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his questions flippantly or rudely, and never for a moment allow him to think that your attention is wandering or that you are not giving him your undivided attention.

By your sympathetic manner he may unbosom himself to you, and impart to you particulars regarding himself and his family which he would never think of repeating to any other living person. It is in this way that the family doctor often becomes the depository of family secrets, the firm friend and the trusted adviser.

During sickness there is often a weakening and breaking down of the natural restraint of the patient's feelings. There is a desire to confide in the one person who alone can afford bodily help. Thus a much more intimate relationship exists usually between the medical attendant and his patient than there is between him or her and any other person outside the immediate family circle, the clergyman not even excepted.

Adroitness in managing the feelings of persons with whom you are brought into contact, the nice perception of seeing and doing exactly what is best in the circumstances is of supreme importance during one's whole professional life. Tact in dealing with a patient's crotchets or foibles; tact in letting him think that he is having his own way; tact in interpreting his thoughts and enunciating them as your own; tact in dealing with his relatives and friends; tact in carrying through some object which is not quite appreciated by your patient and yet is for his benefit, and in a hundred other ways you will find that this ready wit will stand you in good stead. It

has been truly said that the tactful man is the wealthy man.

Kindliness of nature is reflected in the manner and behaviour of the individual. True politeness springs from kindly thought, and this at once shows itself in one's manner. This applies not only to us in our professional work amongst women, but with equal truth to our work amongst men. A quiet, courteous, and yet firm bearing towards one's patients and their friends is by no means to be confounded with a suave, cringing or ingratiating manner. The first is to be cultivated, the latter to be condemned.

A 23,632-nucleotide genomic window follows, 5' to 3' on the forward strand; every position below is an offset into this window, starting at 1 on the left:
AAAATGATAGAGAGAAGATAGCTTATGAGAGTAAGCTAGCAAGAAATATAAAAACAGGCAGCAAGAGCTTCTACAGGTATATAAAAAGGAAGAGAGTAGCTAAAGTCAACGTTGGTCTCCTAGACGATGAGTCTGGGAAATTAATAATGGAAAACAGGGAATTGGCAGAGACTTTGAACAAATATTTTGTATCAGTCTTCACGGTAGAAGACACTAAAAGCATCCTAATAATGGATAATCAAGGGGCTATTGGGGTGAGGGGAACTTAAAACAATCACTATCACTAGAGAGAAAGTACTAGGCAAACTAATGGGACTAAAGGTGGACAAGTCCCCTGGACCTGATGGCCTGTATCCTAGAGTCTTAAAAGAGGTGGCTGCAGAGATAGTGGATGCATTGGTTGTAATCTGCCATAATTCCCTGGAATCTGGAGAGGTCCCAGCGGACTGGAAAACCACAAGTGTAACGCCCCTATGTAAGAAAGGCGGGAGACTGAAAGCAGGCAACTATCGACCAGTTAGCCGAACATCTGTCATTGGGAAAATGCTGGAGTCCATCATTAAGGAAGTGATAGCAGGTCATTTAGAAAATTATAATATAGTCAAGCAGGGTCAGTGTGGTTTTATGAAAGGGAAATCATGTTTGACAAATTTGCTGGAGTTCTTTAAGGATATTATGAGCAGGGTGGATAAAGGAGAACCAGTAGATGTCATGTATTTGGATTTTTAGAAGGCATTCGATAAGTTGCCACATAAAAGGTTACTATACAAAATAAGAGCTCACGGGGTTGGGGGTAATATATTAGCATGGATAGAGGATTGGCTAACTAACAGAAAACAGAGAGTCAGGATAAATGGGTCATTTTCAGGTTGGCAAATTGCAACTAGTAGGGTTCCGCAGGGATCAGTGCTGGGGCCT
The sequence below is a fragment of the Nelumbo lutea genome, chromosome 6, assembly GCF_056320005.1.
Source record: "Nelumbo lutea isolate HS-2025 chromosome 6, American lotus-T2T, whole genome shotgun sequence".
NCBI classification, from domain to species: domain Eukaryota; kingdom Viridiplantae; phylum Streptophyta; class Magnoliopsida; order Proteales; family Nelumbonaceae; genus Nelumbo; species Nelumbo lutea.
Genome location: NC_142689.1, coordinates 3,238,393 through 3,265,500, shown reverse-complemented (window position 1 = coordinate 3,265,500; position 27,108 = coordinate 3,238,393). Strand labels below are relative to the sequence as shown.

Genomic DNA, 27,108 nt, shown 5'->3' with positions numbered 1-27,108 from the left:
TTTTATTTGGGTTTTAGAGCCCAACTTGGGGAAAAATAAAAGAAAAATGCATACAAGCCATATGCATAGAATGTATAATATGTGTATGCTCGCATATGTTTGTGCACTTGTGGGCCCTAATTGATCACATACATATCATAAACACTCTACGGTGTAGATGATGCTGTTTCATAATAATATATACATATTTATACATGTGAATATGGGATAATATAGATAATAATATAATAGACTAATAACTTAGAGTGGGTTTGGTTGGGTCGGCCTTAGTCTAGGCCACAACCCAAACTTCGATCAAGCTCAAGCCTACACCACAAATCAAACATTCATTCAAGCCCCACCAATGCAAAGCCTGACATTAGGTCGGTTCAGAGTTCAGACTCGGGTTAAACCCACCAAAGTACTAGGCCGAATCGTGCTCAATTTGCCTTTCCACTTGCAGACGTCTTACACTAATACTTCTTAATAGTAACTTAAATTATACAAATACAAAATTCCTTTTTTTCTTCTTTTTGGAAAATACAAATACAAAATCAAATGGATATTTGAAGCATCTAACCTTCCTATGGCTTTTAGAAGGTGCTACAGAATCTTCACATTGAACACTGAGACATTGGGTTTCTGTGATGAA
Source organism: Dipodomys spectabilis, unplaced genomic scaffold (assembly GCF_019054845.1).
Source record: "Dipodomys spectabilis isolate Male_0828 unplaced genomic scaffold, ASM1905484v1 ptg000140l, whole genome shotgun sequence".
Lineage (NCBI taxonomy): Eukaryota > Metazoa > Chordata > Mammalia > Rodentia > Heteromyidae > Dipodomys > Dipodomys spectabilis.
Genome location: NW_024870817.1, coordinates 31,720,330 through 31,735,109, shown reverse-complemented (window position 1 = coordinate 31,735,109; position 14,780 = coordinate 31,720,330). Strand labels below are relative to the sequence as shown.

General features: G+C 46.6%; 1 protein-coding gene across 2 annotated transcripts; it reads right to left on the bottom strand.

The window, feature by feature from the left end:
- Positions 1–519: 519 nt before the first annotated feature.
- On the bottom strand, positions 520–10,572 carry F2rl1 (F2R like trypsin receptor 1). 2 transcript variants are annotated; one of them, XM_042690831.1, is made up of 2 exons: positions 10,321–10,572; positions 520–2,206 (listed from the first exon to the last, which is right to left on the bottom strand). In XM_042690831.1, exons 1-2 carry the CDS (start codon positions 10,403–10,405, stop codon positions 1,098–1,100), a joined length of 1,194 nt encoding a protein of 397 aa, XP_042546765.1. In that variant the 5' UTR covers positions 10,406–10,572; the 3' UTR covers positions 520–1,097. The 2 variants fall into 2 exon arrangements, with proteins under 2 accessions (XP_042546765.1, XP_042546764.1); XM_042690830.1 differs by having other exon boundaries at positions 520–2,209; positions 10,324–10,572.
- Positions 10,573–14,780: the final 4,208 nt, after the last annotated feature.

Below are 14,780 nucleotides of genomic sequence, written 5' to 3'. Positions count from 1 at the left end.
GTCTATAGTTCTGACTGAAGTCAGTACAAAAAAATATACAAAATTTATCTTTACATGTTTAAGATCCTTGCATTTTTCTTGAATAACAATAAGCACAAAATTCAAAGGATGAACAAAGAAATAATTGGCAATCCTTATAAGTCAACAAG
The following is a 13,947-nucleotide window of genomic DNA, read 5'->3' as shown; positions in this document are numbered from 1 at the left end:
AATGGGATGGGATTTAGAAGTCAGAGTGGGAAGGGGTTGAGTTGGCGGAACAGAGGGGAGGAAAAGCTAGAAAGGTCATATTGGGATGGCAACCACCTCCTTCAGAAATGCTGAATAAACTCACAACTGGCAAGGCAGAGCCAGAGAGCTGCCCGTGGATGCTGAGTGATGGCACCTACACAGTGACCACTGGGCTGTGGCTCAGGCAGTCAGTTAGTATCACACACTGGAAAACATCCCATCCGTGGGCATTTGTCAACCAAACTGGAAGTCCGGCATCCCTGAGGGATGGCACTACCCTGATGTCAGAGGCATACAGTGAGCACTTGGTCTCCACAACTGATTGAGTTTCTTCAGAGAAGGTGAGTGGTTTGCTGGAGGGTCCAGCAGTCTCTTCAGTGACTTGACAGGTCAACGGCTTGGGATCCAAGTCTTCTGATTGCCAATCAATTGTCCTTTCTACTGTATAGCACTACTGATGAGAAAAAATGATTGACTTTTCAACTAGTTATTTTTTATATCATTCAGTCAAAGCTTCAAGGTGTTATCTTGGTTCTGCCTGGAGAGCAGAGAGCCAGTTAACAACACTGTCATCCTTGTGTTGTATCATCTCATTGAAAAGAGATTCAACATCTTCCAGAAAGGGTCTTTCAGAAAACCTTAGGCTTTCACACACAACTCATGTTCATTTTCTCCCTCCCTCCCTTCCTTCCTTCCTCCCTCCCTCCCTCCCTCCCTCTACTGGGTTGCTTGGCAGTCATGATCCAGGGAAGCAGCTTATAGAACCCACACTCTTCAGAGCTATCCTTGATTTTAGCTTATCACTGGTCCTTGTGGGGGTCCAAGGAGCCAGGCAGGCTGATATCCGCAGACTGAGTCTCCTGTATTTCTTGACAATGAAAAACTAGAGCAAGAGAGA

The doctor who puts patient, nurse and friends about by his abrupt and sudden incursion into the sick room, by his loud questions and peremptory orders and by his abrupt departure, may have given excellent advice, but has conveyed it in a very inappropriate manner. ("I do not much dislike the matter, but the manner of his speech.")

On the other hand, another doctor may create an excellent first impression by his quiet entry, his interested conversation and by his definite orders. The latter leaves behind him a sense of satisfaction and security, which is absent in the former. "Manners maketh the man," and this is most certainly true of the doctor.

Politeness is the art of rendering to every one, without effort, that which is his due socially. It is the outward expression of good breeding. Though no one is more often exposed to misinterpretation of speech, misconstruction of motive and (perhaps unintentional) insult than the doctor, yet he must at all times and on every occasion exhibit politeness,

not only to his patient, but, and what is often much more difficult and trying, to his patient's relatives and friends. Is it possible to imagine a more pitiful scene than a dispute between the patient or his relatives and the doctor? This may soon lead to hot temper, angry words, vituperation and calumny. If the doctor should so far forget himself and his professional standing as to take part in such an altercation, his influence for good will be entirely gone in that family, to say the least. It is most likely that he will receive a curt communication stating that his services will no longer be required.